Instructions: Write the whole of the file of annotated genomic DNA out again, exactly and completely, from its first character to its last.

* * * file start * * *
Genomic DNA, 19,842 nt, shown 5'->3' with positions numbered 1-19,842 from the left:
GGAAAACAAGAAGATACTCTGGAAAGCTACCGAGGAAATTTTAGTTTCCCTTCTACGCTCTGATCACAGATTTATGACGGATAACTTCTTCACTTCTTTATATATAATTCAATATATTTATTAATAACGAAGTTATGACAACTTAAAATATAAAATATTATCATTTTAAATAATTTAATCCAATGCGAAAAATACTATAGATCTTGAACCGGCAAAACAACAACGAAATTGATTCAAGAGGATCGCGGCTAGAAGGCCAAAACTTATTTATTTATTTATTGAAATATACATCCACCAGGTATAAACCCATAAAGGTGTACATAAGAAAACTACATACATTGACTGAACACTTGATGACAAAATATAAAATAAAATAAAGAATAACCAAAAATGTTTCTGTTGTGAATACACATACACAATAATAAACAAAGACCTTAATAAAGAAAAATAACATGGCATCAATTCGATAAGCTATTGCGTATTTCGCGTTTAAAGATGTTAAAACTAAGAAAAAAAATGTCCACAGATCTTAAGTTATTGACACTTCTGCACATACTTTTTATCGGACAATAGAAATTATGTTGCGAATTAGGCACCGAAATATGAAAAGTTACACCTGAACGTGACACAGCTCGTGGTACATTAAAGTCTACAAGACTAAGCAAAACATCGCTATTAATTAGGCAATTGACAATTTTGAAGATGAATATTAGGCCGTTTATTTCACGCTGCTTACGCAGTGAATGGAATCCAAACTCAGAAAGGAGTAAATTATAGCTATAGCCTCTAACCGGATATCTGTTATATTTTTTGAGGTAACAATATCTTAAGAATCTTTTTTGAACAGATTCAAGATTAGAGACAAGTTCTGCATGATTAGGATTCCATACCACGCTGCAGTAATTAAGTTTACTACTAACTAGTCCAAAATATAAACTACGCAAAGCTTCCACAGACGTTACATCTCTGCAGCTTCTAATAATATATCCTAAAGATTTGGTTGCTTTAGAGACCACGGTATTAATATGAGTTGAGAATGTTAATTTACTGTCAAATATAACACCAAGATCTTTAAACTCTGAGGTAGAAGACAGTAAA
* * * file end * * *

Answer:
Genomic DNA, 19,842 nt, shown 5'->3' with positions numbered 1-19,842 from the left:
GGAAAACAAGAAGATACTCTGGAAAGCTACCGAGGAAATTTTAGTTTCCCTTCTACGCTCTGATCACAGATTTATGACGGATAACTTCTTCACTTCTTTATATATAATTCAATATATTTATTAATAACGAAGTTATGACAACTTAAAATATAAAATATTATCATTTTAAATAATTTAATCCAATGCGAAAAATACTATAGATCTTGAACCGGCAAAACAACAACGAAATTGATTCAAGAGGATCGCGGCTAGAAGGCCAAAACTTATTTATTTATTTATTGAAATATACATCCACCAGGTATAAACCCATAAAGGTGTACATAAGAAAACTACATACATTGACTGAACACTTGATGACAAAATATAAAATAAAATAAAGAATAACCAAAAATGTTTCTGTTGTGAATACACATACACAATAATAAACAAAGACCTTAATAAAGAAAAATAACATGGCATCAATTCGATAAGCTATTGCGTATTTCGCGTTTAAAGATGTTAAAACTAAGAAAAAAAATGTCCACAGATCTTAAGTTATTGACACTTCTGCACATACTTTTTATCGGACAATAGAAATTATGTTGCGAATTAGGCACCGAAATATGAAAAGTTACACCTGAACGTGACACAGCTCGTGGTACATTAAAGTCTACAAGACTAAGCAAAACATCGCTATTAATTAGGCAATTGACAATTTTGAAGATGAATATTAGGCCGTTTATTTCACGCTGCTTACGCAGTGAATGGAATCCAAACTCAGAAAGGAGTAAATTATAGCTATAGCCTCTAACCGGATATCTGTTATATTTTTTGAGGTAACAATATCTTAAGAATCTTTTTTGAACAGATTCAAGATTAGAGACAAGTTCTGCATGATTAGGATTCCATACCACGCTGCAGTAATTAAGTTTACTACTAACTAGTCCAAAATATAAACTACGCAAAGCTTCCACAGACGTTACATCTCTGCAGCTTCTAATAATATATCCTAAAGATTTGGTTGCTTTAGAGACCACGGTATTAATATGAGTTGAGAATGTTAATTTACTGTCAAATATAACACCAAGATCTTTAAACTCTGAGGTAGAAGACAGTAAA